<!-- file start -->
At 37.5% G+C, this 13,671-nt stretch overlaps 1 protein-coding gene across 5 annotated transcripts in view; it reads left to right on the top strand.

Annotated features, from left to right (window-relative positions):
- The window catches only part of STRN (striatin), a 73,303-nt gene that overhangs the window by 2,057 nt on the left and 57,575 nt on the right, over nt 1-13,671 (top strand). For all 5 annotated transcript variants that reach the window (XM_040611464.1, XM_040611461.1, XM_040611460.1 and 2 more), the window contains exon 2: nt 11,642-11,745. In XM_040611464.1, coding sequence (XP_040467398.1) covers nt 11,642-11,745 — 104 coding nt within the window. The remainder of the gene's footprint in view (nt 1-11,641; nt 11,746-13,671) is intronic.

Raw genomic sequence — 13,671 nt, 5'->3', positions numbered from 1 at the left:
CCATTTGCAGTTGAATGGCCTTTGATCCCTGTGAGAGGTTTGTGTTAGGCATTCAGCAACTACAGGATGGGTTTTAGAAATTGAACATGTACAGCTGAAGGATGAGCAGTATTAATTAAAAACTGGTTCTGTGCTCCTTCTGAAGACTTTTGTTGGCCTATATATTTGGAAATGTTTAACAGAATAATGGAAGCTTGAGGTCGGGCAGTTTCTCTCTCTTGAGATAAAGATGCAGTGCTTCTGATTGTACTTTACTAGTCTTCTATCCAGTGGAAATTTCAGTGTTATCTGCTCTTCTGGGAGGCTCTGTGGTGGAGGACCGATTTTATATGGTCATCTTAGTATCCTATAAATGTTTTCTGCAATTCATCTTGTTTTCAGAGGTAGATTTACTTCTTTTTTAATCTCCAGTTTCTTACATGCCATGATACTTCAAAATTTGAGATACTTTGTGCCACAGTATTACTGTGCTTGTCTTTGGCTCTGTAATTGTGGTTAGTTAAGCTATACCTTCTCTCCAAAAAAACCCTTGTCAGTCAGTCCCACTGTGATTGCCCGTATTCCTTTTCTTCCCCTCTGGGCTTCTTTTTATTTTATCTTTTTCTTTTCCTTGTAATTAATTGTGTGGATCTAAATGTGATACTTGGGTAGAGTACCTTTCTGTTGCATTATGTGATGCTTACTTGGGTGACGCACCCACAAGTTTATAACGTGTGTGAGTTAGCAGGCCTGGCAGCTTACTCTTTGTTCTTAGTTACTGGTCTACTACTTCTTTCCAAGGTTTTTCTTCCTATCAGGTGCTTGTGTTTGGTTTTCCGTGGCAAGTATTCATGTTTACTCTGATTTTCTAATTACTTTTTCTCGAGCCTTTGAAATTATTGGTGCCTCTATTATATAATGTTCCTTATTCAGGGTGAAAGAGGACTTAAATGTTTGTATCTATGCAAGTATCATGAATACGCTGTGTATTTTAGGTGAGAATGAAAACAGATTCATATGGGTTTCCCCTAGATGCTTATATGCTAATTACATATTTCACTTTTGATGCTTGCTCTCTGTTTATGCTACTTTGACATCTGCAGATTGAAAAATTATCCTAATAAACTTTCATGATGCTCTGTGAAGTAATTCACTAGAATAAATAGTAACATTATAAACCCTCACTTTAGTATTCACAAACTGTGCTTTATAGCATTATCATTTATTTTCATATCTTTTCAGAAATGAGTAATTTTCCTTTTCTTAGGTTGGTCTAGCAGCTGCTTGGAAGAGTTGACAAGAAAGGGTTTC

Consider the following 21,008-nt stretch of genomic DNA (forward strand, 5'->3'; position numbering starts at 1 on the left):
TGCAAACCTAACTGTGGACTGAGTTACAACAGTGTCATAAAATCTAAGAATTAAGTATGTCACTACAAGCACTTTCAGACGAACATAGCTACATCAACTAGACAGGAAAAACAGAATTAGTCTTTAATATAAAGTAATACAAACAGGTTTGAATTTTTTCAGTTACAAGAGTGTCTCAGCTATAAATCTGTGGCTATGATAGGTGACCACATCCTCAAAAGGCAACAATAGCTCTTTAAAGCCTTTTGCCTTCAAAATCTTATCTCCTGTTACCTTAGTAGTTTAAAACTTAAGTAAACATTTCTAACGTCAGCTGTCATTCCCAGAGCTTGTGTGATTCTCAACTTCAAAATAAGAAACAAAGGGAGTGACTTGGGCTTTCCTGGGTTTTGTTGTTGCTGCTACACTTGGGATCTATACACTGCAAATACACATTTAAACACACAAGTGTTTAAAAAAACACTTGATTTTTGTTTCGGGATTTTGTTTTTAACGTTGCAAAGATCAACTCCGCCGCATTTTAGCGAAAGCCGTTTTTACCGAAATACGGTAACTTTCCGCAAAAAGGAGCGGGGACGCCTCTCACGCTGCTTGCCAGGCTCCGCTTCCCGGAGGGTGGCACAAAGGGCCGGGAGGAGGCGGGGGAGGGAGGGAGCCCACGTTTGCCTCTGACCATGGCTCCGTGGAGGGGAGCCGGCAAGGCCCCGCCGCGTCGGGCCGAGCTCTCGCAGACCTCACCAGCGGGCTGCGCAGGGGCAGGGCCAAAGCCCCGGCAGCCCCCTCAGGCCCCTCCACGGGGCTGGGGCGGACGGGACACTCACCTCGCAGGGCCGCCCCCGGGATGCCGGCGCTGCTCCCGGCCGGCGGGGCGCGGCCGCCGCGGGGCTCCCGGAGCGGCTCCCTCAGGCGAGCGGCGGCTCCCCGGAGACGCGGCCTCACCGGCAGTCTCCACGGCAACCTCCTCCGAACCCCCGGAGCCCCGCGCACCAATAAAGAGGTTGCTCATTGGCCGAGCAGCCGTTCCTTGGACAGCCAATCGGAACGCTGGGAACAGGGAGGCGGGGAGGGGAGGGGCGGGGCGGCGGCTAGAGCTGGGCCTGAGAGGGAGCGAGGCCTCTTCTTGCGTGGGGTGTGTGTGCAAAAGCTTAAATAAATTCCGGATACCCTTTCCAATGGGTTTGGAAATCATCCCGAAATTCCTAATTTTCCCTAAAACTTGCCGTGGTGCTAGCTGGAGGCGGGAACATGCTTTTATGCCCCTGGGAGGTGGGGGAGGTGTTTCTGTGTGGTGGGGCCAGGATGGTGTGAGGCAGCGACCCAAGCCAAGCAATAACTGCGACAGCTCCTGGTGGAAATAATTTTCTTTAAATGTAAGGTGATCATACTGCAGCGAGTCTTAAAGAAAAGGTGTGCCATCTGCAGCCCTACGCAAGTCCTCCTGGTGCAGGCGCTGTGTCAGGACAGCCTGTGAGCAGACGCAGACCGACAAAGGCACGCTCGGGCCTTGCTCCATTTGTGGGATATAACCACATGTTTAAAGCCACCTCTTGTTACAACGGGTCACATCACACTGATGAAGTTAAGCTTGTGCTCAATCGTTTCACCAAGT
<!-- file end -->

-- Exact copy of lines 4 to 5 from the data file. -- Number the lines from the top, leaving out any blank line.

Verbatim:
Raw genomic sequence — 13,671 nt, 5'->3', positions numbered from 1 at the left:
CCATTTGCAGTTGAATGGCCTTTGATCCCTGTGAGAGGTTTGTGTTAGGCATTCAGCAACTACAGGATGGGTTTTAGAAATTGAACATGTACAGCTGAAGGATGAGCAGTATTAATTAAAAACTGGTTCTGTGCTCCTTCTGAAGACTTTTGTTGGCCTATATATTTGGAAATGTTTAACAGAATAATGGAAGCTTGAGGTCGGGCAGTTTCTCTCTCTTGAGATAAAGATGCAGTGCTTCTGATTGTACTTTACTAGTCTTCTATCCAGTGGAAATTTCAGTGTTATCTGCTCTTCTGGGAGGCTCTGTGGTGGAGGACCGATTTTATATGGTCATCTTAGTATCCTATAAATGTTTTCTGCAATTCATCTTGTTTTCAGAGGTAGATTTACTTCTTTTTTAATCTCCAGTTTCTTACATGCCATGATACTTCAAAATTTGAGATACTTTGTGCCACAGTATTACTGTGCTTGTCTTTGGCTCTGTAATTGTGGTTAGTTAAGCTATACCTTCTCTCCAAAAAAACCCTTGTCAGTCAGTCCCACTGTGATTGCCCGTATTCCTTTTCTTCCCCTCTGGGCTTCTTTTTATTTTATCTTTTTCTTTTCCTTGTAATTAATTGTGTGGATCTAAATGTGATACTTGGGTAGAGTACCTTTCTGTTGCATTATGTGATGCTTACTTGGGTGACGCACCCACAAGTTTATAACGTGTGTGAGTTAGCAGGCCTGGCAGCTTACTCTTTGTTCTTAGTTACTGGTCTACTACTTCTTTCCAAGGTTTTTCTTCCTATCAGGTGCTTGTGTTTGGTTTTCCGTGGCAAGTATTCATGTTTACTCTGATTTTCTAATTACTTTTTCTCGAGCCTTTGAAATTATTGGTGCCTCTATTATATAATGTTCCTTATTCAGGGTGAAAGAGGACTTAAATGTTTGTATCTATGCAAGTATCATGAATACGCTGTGTATTTTAGGTGAGAATGAAAACAGATTCATATGGGTTTCCCCTAGATGCTTATATGCTAATTACATATTTCACTTTTGATGCTTGCTCTCTGTTTATGCTACTTTGACATCTGCAGATTGAAAAATTATCCTAATAAACTTTCATGATGCTCTGTGAAGTAATTCACTAGAATAAATAGTAACATTATAAACCCTCACTTTAGTATTCACAAACTGTGCTTTATAGCATTATCATTTATTTTCATATCTTTTCAGAAATGAGTAATTTTCCTTTTCTTAGGTTGGTCTAGCAGCTGCTTGGAAGAGTTGACAAGAAAGGGTTTC